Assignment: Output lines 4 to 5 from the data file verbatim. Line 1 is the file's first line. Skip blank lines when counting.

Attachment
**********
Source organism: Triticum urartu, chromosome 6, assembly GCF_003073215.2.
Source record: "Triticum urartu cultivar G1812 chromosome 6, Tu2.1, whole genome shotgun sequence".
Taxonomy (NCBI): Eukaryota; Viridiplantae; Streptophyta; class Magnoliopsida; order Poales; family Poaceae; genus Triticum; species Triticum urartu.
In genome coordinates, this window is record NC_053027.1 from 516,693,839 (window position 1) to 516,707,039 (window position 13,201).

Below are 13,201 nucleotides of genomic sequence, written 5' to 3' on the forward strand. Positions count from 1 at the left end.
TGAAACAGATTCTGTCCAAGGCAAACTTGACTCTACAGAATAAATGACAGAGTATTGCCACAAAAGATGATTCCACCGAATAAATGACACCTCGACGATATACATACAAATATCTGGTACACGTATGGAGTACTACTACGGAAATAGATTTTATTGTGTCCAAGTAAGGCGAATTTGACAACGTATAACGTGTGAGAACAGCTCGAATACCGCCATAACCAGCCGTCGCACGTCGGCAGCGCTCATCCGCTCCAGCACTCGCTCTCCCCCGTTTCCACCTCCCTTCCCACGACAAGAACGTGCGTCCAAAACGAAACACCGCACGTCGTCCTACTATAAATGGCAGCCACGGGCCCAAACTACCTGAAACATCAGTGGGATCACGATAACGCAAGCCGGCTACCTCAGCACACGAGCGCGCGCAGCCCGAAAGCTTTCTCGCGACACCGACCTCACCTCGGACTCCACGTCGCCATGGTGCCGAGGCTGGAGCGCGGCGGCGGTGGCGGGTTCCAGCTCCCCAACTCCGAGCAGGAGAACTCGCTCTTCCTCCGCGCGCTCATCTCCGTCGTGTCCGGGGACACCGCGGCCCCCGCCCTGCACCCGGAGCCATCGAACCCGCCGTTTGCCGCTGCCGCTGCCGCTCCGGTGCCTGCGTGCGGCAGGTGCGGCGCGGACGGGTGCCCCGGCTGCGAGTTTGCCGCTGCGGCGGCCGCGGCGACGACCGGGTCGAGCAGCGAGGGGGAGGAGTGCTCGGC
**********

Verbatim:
In genome coordinates, this window is record NC_053027.1 from 516,693,839 (window position 1) to 516,707,039 (window position 13,201).

Below are 13,201 nucleotides of genomic sequence, written 5' to 3' on the forward strand. Positions count from 1 at the left end.